Lwandle starts to pick up the pieces

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Lwandle residents forage for usable materials after the City of Cape Town cleared the area to prepare for the rebuilding of their shack. Photo: Cindy Waxa

Cape Town - The community controversially evicted and torn apart last week was on Thursday a step closer to being rebuilt.

On Monday and Tuesday last week, 234 shacks were demolished in Lwandle/Nomzamo after the sheriff of the court carried out an interdict obtained by land owner Sanral.

The scenes of desperation sparked a national uproar and on Wednesday mayor Patricia de Lille and national Human Settlements Minister Lindiwe Sisulu agreed to intervene.

On Thursday, the Ses’Khona People’s Rights Movement and the councillors for wards 85 and 86 met to thrash out the finer details of the agreement.

Late on Thursday, they announced they had agreed “that Sanral must take responsibility for rebuilding 849 structures and at the size of 6m by 3m”.

The parties also agreed the city would provide 45 chemical toilets, which would be replaced by full flush toilets within two months, on the periphery of the Sanral-owned land, on a strip of road reserve owned by the city.

“The city will also provide water standpipes and the Housing Development Agency will consult with Eskom regarding the provision of electricity,” the joint statement read.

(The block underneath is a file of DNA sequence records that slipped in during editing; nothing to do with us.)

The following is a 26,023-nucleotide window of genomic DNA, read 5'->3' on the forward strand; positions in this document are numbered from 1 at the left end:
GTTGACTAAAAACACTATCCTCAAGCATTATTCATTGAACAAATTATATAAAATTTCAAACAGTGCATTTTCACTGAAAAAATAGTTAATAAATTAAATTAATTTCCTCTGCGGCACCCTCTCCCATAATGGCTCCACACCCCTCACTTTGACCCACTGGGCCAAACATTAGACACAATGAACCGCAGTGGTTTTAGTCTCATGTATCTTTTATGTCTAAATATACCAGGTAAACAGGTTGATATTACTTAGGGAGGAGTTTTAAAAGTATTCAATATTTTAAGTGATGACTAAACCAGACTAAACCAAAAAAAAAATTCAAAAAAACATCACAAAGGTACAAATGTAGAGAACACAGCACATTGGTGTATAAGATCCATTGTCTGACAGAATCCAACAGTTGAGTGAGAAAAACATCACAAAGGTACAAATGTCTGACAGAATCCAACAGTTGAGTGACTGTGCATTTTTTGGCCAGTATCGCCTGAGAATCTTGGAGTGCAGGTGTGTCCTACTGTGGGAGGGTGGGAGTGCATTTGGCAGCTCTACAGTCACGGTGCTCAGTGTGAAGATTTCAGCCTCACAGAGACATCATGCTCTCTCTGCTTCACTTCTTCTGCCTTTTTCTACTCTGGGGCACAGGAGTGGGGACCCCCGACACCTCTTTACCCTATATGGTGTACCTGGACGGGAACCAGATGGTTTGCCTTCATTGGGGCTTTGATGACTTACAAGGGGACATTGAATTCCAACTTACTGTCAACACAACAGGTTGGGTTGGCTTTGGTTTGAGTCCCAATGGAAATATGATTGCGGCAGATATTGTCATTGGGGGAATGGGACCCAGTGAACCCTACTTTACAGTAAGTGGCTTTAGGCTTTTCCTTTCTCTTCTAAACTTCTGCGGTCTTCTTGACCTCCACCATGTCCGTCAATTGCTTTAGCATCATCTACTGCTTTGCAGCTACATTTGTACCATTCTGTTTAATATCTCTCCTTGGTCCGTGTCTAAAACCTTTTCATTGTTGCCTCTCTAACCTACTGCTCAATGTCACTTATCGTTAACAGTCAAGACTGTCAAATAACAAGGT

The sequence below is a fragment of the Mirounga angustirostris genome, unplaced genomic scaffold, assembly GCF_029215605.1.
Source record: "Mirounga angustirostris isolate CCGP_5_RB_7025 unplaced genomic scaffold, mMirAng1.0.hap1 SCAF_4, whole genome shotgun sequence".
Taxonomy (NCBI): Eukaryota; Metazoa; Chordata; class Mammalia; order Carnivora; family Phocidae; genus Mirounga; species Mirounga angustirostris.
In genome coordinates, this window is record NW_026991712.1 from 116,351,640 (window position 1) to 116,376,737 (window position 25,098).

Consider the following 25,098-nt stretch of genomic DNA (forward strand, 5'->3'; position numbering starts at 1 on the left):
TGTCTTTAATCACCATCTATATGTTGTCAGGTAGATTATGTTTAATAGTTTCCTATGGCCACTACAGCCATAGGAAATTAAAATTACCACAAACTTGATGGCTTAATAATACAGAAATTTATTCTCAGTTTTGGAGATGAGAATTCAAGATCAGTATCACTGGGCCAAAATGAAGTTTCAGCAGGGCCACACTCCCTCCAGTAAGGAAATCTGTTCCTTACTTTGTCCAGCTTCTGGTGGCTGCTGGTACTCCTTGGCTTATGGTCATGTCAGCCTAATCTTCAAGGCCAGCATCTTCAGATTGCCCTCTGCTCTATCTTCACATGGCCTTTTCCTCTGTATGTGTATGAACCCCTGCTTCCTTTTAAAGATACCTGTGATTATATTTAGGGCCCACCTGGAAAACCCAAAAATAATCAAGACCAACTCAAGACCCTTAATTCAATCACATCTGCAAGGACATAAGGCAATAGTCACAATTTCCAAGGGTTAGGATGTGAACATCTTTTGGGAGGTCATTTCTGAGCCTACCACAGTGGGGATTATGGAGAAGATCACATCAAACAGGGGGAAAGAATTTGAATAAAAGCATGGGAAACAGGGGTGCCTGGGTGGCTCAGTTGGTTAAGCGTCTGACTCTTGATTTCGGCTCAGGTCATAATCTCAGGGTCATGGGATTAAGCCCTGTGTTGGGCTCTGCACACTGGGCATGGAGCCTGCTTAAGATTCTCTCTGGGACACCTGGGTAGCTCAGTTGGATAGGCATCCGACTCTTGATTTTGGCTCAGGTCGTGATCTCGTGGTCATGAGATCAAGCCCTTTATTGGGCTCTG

They further agreed, in the form of a written undertaking by De Lille, that the city would ensure “that those who were recently evicted from Sanral land as well as all the families from the road reserve will receive their individual serviced sites (water, sanitation and electricity) to be included in the broader development plan of the Macassar precinct”.

The first sites will be ready for occupation by November next year.

Meanwhile, contractors began clearing the Lwandle site on Thursday. It is littered with rubbish, debris from inside the broken-down houses, and mangled building materials.

Scores of people could have been picking between the heaps to salvage what they could – planks, chipboard, carpets, mats. But most people canvassed by the Cape Argus said they would await the expected arrival of “emergency housing starter kits”, which usually comprise poles, galvanised corrugated steel roof sheets, a door with a lockset or padlock, and a window.

However, Ses’Khona declined the city’s offer of these, and has demanded that Sanral provide different kits for bigger units – paid for by Sanral.

First the site will be cleared, cleaned and marked out. A councillor on-site on Thursday said provision would be made for access for emergency vehicles such as fire trucks.

Sources said on Thursday night the progress was now entirely in Sanral’s hands, as demanded by Ses’Khona.

Cape Argus


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